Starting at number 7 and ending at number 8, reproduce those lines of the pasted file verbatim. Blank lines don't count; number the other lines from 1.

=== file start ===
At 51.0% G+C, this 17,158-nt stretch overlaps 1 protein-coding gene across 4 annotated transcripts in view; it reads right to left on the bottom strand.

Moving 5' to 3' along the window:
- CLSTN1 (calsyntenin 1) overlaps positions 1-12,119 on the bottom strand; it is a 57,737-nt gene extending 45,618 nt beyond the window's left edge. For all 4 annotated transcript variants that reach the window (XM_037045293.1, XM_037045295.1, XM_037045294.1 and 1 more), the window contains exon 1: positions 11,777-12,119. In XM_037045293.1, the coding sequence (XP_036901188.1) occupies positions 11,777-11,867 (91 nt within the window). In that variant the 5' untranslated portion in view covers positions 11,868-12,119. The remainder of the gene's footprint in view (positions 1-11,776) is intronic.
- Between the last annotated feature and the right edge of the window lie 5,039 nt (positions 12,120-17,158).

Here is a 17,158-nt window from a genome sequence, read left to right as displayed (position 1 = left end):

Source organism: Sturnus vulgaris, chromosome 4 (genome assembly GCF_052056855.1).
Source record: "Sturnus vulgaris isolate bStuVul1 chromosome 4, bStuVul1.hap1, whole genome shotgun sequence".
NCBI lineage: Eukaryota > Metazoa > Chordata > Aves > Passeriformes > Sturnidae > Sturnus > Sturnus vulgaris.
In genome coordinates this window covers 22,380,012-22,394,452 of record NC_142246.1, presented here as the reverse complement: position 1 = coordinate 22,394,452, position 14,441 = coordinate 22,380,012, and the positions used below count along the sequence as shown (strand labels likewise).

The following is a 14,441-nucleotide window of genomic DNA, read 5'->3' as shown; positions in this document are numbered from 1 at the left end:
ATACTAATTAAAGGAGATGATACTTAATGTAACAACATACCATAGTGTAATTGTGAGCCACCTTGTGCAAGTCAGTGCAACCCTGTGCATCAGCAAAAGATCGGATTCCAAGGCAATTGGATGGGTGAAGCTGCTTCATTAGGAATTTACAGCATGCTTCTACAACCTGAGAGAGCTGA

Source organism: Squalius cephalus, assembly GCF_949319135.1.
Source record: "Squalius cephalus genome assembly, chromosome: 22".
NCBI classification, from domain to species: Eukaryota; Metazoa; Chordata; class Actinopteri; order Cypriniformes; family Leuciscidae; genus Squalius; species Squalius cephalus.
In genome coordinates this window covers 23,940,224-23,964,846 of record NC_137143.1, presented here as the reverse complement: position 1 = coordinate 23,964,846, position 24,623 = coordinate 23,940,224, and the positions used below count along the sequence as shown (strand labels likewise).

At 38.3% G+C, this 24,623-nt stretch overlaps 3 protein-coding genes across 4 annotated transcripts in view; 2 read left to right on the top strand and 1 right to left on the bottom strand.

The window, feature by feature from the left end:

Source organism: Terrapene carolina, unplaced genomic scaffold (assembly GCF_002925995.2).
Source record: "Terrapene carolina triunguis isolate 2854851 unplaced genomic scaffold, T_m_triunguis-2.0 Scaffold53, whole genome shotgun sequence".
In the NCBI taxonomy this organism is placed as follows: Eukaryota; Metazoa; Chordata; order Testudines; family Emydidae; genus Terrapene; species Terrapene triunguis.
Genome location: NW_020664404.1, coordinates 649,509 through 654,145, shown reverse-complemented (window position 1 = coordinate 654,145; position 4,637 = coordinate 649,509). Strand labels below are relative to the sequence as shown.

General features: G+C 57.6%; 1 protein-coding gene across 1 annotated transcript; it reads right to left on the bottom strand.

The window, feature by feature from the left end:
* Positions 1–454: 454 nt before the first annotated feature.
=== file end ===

Source record: "Sturnus vulgaris isolate bStuVul1 chromosome 4, bStuVul1.hap1, whole genome shotgun sequence".
NCBI lineage: Eukaryota > Metazoa > Chordata > Aves > Passeriformes > Sturnidae > Sturnus > Sturnus vulgaris.